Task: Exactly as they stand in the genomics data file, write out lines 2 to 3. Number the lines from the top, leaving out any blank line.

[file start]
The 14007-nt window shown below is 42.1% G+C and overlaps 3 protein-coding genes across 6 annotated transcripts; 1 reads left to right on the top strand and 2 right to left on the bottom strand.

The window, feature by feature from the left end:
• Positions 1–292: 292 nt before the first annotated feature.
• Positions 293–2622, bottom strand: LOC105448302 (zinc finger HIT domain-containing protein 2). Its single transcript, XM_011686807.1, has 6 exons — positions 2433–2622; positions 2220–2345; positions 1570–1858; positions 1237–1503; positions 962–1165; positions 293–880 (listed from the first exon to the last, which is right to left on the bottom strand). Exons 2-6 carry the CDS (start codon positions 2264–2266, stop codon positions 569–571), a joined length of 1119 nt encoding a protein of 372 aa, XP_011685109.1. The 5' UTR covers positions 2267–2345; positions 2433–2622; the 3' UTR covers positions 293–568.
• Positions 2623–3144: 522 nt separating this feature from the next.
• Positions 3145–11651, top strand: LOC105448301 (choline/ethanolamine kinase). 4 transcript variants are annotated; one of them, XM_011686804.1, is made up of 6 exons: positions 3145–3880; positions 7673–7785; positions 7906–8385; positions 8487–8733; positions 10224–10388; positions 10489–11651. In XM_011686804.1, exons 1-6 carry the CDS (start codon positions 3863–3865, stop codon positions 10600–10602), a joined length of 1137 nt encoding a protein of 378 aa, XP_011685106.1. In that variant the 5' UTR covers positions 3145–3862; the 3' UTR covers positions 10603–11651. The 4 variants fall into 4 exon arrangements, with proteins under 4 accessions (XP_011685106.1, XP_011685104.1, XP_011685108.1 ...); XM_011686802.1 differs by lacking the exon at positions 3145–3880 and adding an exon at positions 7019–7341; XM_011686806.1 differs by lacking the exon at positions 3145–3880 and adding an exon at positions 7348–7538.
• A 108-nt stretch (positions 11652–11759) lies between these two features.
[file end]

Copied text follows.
The window, feature by feature from the left end:
• Positions 1–292: 292 nt before the first annotated feature.